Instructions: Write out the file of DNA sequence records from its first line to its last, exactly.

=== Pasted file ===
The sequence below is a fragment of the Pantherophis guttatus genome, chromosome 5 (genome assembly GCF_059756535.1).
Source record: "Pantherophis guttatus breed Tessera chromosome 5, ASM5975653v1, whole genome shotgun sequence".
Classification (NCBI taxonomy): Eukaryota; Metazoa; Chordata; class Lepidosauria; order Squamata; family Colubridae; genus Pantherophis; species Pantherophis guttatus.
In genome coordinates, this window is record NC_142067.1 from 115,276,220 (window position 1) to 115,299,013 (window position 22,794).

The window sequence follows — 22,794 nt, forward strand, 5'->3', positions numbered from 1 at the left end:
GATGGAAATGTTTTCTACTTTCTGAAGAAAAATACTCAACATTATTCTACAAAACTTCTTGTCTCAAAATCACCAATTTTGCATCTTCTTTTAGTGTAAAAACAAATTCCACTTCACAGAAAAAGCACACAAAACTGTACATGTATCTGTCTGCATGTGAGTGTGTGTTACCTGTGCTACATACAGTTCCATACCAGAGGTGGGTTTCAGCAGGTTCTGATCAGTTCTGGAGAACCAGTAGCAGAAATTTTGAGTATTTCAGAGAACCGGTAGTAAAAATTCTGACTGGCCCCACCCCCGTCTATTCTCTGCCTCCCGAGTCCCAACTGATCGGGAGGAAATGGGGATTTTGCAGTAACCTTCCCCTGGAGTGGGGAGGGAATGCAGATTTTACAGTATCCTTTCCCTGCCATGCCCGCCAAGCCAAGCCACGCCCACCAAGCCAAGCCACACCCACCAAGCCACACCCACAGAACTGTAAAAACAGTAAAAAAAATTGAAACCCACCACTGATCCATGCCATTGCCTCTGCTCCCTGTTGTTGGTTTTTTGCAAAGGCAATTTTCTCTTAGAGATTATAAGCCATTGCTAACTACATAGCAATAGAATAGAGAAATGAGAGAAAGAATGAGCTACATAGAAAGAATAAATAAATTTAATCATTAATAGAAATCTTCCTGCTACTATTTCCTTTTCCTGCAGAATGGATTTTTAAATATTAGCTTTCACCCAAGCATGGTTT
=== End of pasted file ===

The sequence below is a fragment of the Pantherophis guttatus genome, chromosome 5 (genome assembly GCF_059756535.1).
Source record: "Pantherophis guttatus breed Tessera chromosome 5, ASM5975653v1, whole genome shotgun sequence".
Classification (NCBI taxonomy): Eukaryota; Metazoa; Chordata; class Lepidosauria; order Squamata; family Colubridae; genus Pantherophis; species Pantherophis guttatus.
In genome coordinates, this window is record NC_142067.1 from 115,276,220 (window position 1) to 115,299,013 (window position 22,794).

The window sequence follows — 22,794 nt, forward strand, 5'->3', positions numbered from 1 at the left end:
GATGGAAATGTTTTCTACTTTCTGAAGAAAAATACTCAACATTATTCTACAAAACTTCTTGTCTCAAAATCACCAATTTTGCATCTTCTTTTAGTGTAAAAACAAATTCCACTTCACAGAAAAAGCACACAAAACTGTACATGTATCTGTCTGCATGTGAGTGTGTGTTACCTGTGCTACATACAGTTCCATACCAGAGGTGGGTTTCAGCAGGTTCTGATCAGTTCTGGAGAACCAGTAGCAGAAATTTTGAGTATTTCAGAGAACCGGTAGTAAAAATTCTGACTGGCCCCACCCCCGTCTATTCTCTGCCTCCCGAGTCCCAACTGATCGGGAGGAAATGGGGATTTTGCAGTAACCTTCCCCTGGAGTGGGGAGGGAATGCAGATTTTACAGTATCCTTTCCCTGCCATGCCCGCCAAGCCAAGCCACGCCCACCAAGCCAAGCCACACCCACCAAGCCACACCCACAGAACTGTAAAAACAGTAAAAAAAATTGAAACCCACCACTGATCCATGCCATTGCCTCTGCTCCCTGTTGTTGGTTTTTTGCAAAGGCAATTTTCTCTTAGAGATTATAAGCCATTGCTAACTACATAGCAATAGAATAGAGAAATGAGAGAAAGAATGAGCTACATAGAAAGAATAAATAAATTTAATCATTAATAGAAATCTTCCTGCTACTATTTCCTTTTCCTGCAGAATGGATTTTTAAATATTAGCTTTCACCCAAGCATGGTTT